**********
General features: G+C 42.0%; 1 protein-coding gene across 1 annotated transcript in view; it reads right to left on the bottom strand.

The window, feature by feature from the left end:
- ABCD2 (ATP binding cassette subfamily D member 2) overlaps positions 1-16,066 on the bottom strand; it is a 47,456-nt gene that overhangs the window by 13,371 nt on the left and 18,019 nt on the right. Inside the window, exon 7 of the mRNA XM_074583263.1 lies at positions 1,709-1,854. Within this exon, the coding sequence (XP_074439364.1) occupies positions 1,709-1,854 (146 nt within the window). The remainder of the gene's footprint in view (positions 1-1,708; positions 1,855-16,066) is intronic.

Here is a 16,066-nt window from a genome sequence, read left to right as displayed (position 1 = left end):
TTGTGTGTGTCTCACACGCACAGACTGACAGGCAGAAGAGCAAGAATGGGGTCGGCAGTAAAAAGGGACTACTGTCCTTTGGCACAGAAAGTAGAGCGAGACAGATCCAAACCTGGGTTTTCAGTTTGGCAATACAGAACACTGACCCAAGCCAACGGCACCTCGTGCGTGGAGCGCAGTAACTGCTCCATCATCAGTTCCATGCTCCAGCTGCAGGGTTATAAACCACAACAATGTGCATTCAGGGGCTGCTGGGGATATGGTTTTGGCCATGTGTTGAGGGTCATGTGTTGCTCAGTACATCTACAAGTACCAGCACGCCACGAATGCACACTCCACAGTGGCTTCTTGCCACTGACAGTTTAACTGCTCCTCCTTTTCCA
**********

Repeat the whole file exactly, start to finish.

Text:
General features: G+C 42.0%; 1 protein-coding gene across 1 annotated transcript in view; it reads right to left on the bottom strand.

The window, feature by feature from the left end:
- ABCD2 (ATP binding cassette subfamily D member 2) overlaps positions 1-16,066 on the bottom strand; it is a 47,456-nt gene that overhangs the window by 13,371 nt on the left and 18,019 nt on the right. Inside the window, exon 7 of the mRNA XM_074583263.1 lies at positions 1,709-1,854. Within this exon, the coding sequence (XP_074439364.1) occupies positions 1,709-1,854 (146 nt within the window). The remainder of the gene's footprint in view (positions 1-1,708; positions 1,855-16,066) is intronic.

Here is a 16,066-nt window from a genome sequence, read left to right as displayed (position 1 = left end):
TTGTGTGTGTCTCACACGCACAGACTGACAGGCAGAAGAGCAAGAATGGGGTCGGCAGTAAAAAGGGACTACTGTCCTTTGGCACAGAAAGTAGAGCGAGACAGATCCAAACCTGGGTTTTCAGTTTGGCAATACAGAACACTGACCCAAGCCAACGGCACCTCGTGCGTGGAGCGCAGTAACTGCTCCATCATCAGTTCCATGCTCCAGCTGCAGGGTTATAAACCACAACAATGTGCATTCAGGGGCTGCTGGGGATATGGTTTTGGCCATGTGTTGAGGGTCATGTGTTGCTCAGTACATCTACAAGTACCAGCACGCCACGAATGCACACTCCACAGTGGCTTCTTGCCACTGACAGTTTAACTGCTCCTCCTTTTCCA